The Alexander Technique and Posture

Feb 12, 2010 by

Alexander Technique Posture. Not.

Good Posture

One of the problems of trying to achieve ‘good posture’, or ‘perfect posture’ or “proper posture” or even “correct posture” is that these terms imply rigidity. Some Alexander Technique teachers attempt to avoid the word posture altogether, calling it the ‘P’ word.

One could learn to have ‘proper posture’ in a few minutes, especially if you think of military posture. Military posture is standing up as straight as possible, with your stomach in, chest out, chin tucked in, shoulders back etc. I guess we could add ‘not being able to move’ and ‘not being able to breath fully’. ‘Tighten every muscle in your body and tense your jaw.’  Might as well make a fist, too. Do we really need any more tension?

Alexander Technique Posture and Poise

Maybe we could think of ‘poise’ instead of ‘posture’.  What if you think of poise as being flexible, being able to change direction seamlessly and easily? Poise and pride. Think of having pride in yourself, having your head up high, but without arrogance. You don’t want to think of sticking your nose in the air. In fact, sometimes you’ll want to lower your nose, as the crown of your head moves up.

Alexander Technique for Better Posture

Poise, pride, freedom of movement, ease and lightness may describe what the Alexander Technique offers in terms of good posture or proper posture. However, when people come for sessions for ‘posture correction’, their posture gets fixed. One of the differences between good posture and using the Alexander Technique is that with the Alexander Method we’re subtracting tension instead of adding it, and it’s permanent.  Plus, the Alexander Technique has extremely beneficial side effects.

Mark Josefsberg Alexander Technique NYC

Mark@MarkJosefsberg.com

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6 Comments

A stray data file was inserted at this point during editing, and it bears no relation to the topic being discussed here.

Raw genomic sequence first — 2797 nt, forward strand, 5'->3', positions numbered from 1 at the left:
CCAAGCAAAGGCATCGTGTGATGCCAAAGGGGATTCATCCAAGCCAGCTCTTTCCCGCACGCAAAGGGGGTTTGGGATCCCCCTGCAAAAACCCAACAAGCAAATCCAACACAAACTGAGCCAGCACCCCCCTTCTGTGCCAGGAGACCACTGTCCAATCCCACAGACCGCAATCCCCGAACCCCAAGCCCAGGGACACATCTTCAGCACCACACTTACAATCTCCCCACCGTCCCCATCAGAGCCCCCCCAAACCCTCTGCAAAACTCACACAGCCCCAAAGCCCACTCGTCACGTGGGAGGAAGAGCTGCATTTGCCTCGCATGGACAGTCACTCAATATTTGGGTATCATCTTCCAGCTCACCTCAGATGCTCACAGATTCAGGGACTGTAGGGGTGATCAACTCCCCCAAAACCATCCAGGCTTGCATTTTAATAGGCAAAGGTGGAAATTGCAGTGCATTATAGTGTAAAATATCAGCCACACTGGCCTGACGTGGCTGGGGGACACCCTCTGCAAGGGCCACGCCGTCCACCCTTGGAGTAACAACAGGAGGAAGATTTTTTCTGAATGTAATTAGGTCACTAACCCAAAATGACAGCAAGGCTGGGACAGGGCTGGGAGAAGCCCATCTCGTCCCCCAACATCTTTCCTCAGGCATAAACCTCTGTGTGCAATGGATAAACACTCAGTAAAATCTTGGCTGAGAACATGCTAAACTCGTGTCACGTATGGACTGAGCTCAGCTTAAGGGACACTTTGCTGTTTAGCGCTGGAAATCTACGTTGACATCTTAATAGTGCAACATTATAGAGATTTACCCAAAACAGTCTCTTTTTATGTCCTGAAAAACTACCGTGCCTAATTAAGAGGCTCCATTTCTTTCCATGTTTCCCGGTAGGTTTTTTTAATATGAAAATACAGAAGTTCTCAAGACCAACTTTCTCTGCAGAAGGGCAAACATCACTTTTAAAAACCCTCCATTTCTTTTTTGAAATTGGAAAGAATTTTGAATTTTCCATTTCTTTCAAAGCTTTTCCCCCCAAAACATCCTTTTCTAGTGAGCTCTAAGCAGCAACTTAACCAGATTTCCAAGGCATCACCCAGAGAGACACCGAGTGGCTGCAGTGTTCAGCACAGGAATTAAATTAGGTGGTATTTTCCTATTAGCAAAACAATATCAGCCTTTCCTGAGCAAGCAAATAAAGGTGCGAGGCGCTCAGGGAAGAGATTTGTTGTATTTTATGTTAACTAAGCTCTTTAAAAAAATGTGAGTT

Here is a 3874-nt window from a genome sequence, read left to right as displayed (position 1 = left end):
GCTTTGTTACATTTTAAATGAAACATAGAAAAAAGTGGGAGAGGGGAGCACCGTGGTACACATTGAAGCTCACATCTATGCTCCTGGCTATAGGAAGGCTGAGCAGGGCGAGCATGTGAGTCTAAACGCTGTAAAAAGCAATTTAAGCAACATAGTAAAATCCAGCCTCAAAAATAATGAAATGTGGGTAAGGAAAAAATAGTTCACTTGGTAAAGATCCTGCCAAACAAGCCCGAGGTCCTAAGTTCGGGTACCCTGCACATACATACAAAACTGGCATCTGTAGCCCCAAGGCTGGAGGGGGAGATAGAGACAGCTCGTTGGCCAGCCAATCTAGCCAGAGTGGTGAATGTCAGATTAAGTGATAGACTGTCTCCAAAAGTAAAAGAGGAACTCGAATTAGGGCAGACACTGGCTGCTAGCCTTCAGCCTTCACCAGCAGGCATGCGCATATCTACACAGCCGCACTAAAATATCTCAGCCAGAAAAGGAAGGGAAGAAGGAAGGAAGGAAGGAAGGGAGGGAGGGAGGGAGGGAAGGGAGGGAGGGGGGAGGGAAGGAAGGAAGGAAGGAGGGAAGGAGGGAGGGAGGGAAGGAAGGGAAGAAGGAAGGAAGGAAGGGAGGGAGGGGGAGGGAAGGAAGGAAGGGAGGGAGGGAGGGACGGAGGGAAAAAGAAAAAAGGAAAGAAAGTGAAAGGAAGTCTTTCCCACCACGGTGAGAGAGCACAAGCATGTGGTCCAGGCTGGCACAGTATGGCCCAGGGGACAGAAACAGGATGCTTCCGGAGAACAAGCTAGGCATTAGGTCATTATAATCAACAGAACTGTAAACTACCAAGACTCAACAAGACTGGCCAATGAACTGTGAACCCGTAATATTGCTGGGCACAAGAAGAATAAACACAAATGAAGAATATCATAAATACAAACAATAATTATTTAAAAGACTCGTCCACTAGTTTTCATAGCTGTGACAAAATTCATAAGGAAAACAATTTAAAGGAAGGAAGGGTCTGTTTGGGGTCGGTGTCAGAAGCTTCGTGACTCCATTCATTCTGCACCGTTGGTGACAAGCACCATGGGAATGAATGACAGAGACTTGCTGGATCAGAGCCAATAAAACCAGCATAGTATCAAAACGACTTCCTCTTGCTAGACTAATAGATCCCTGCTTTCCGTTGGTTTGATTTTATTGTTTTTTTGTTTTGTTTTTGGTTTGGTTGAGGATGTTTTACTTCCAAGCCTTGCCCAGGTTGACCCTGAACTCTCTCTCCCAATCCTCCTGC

1. Geetha.d

    Good explanation.

    The word ‘posture’ alone may becomes doing.

    But,
    i think the ‘alexander postural directions’ leads to poise and direction and movement.

    What you think?

    • Thanks Geetha,

      I think it all becomes doing, we just want the right kind of doing. I also think it depends upon who you’re talking with. If the word posture makes someone sit up rigidly straight, well we don’t want that. What we want people to ‘do’ with the Alexander Technique is to become aware, wait or pause, and then direct. the word posture can get people through the door, which is the first step, I think.

  2. Geetha.d

    What you are saying is true,
    but i think-
    ‘back lengthen and widen’- POSTURE
    ‘back goes back and up’- DIRECTION

    then we can say,
    ” the back lengthens and widens(posture)
    and goes
    back and up(direction)”

    in the above statement the posture is clearly following the direction.
    So,
    i think posture,direction are part and parcel of the alexander technique.

    Deviding them separate, not makes the sense.
    So,
    ” LET THEM CALL ‘ALEXANDER POSTURAL DIRECTIONS’ ”

    am i correct?

  3. Hi Geetha,
    I’m not sure ‘back lengthen and widen’ is posture. I think that’s an Alexander Technique direction.
    I wish to free my neck so that,
    my torso can lengthen and widen.
    That’s the very beginning of Alexander’s primary directions.

  4. This is WONDERFUL, Mark. I love the elegance & simplicity of what you’ve offered us. Poise, flexibility, a new experiencing of pride. Great!!! Thx.

    • Mark Josefsberg

      Thank you Lynn!
      People definitely confuse the Alexander Technique with military posture, but nothing can be further from the truth. I’m not sure about the elegant part, but I’m definitely simple!

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